How to Plan Lessons 101: 5 Tips for Teaching Pre-K Students with Free Lesson Planning Template

illustration of children in front of large library book shelves

For teachers and homeschooling parents of pre-schoolers, it is imperative to stay on top of lessons. After all, this is a critical stage in a child’s development – one in which they can absorb a great deal of information.

But you may be wondering, exactly how does one plan lessons that are helpful to young students? And that’s a great question! Luckily, you’re in the right place. In this post, we will review a few tips to keep in mind for lesson planning and we’ll even include a template for teachers and homeschooling parents to download for free!

In This Post:

Lesson Planning Tips for Pre-K Teachers

Use a calendar to guide lesson planning & inspire ideas.

In the pre-K classroom, there is no limit to the value a calendar can have – especially when planning lessons for the students. So, before determining your daily lesson plans, consider creating a yearly calendar for your classroom. Begin by writing down important dates and blocking off time for national and cultural holidays. This will help you determine when your students will be engaged in the course versus on break from school, when to check for progress, and how often to provide an assessment.

Be sure to include the following:

  • first day of school
  • holiday breaks
  • personal absences for the teacher
  • half-days when a class will have shortened hours
  • last day of school

Determine when to introduce and focus on core math and reading concepts.

This step can be a bit trickier to determine however, it is rather important; especially when teaching students with different types of learning needs and literacy skills. So when you are lesson planning, consider which lessons include tasks that teach math or reading. From basic phonics to alphabet and number recognition, there are small ways teachers can introduce literacy and math lessons via worksheets and group activities.

Use your calendar and classroom learning objectives to determine which subjects to tackle first then slowly introduce them to your classrooms.

Implement grade-appropriate themes in the classroom.

For teachers wishing to infuse more fun into the classroom, creating themes can work wonders. For pre-K teachers, specifically, doing so can help kids feel more comfortable engaging during class. After all, it’s a bit easier to participate in activities that spark one’s interest.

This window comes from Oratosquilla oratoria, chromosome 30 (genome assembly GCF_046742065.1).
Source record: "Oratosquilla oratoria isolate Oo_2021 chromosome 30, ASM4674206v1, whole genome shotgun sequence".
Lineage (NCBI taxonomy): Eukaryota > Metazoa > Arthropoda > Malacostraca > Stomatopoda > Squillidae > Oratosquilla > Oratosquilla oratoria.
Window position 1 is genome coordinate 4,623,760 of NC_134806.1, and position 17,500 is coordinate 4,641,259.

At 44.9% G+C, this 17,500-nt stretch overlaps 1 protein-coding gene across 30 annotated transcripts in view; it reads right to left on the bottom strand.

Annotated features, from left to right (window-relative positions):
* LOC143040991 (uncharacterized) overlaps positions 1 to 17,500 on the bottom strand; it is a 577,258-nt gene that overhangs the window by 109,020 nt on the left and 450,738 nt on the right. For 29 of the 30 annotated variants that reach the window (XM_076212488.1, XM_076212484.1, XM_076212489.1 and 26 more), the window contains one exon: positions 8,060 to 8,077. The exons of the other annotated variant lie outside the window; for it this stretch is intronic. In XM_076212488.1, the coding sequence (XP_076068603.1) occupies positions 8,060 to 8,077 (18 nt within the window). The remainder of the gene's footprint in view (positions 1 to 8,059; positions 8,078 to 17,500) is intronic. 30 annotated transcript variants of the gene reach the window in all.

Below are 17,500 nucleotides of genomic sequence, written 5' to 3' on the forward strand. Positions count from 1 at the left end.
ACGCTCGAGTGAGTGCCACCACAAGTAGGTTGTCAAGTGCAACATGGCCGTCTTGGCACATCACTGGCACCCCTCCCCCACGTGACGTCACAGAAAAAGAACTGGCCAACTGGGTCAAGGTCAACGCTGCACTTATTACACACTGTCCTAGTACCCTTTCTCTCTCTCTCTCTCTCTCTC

So, keep that in mind when planning lessons and age-appropriate themes around them. And don’t be afraid to ask the students’ input to help decide on themes – children engage more when they can exercise a sense of autonomy and make decisions around their own learning.

Keep a list of activities handy.

When it comes to lesson planning, gathering materials, and coming up with subjects is only half of the battle. What about the activities? From homework to group activities, there are so many things teachers can do with their pre-school students.

Our advice? Make a long list of activities and pair them up with the appropriate lesson plans. Teaching about music history? Plan a music day where you can introduce various instruments to your students.

Passing out handouts on alphabet recognition, plan a show and tell activity based on the first letter of a student’s name. Find different ways to keep students engaged in the lessons and eager to learn more.

Organize lesson plans and refer back to them year after year.

Each class is different – with groups of students having varied needs and abilities. However, when it comes to lesson plans; it can be advantageous to keep a written record of what you have taught in the past.

One simple way to do so is to keep your lesson plans organized in a binder. Doing so will help teachers keep track of core concepts that were introduced and it will inspire ways to teach subjects moving forward.

Lesson Plan Template

lesson planning template

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